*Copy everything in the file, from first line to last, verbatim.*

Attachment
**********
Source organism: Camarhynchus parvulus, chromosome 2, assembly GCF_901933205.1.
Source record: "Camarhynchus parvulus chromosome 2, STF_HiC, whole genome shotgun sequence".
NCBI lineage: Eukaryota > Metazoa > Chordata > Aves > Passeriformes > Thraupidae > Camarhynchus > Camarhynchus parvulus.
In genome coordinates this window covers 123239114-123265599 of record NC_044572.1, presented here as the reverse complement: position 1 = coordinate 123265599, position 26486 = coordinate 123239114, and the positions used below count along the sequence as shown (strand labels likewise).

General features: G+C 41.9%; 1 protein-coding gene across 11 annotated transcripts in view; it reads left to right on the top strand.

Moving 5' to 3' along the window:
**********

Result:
Source organism: Camarhynchus parvulus, chromosome 2, assembly GCF_901933205.1.
Source record: "Camarhynchus parvulus chromosome 2, STF_HiC, whole genome shotgun sequence".
NCBI lineage: Eukaryota > Metazoa > Chordata > Aves > Passeriformes > Thraupidae > Camarhynchus > Camarhynchus parvulus.
In genome coordinates this window covers 123239114-123265599 of record NC_044572.1, presented here as the reverse complement: position 1 = coordinate 123265599, position 26486 = coordinate 123239114, and the positions used below count along the sequence as shown (strand labels likewise).

General features: G+C 41.9%; 1 protein-coding gene across 11 annotated transcripts in view; it reads left to right on the top strand.

Moving 5' to 3' along the window: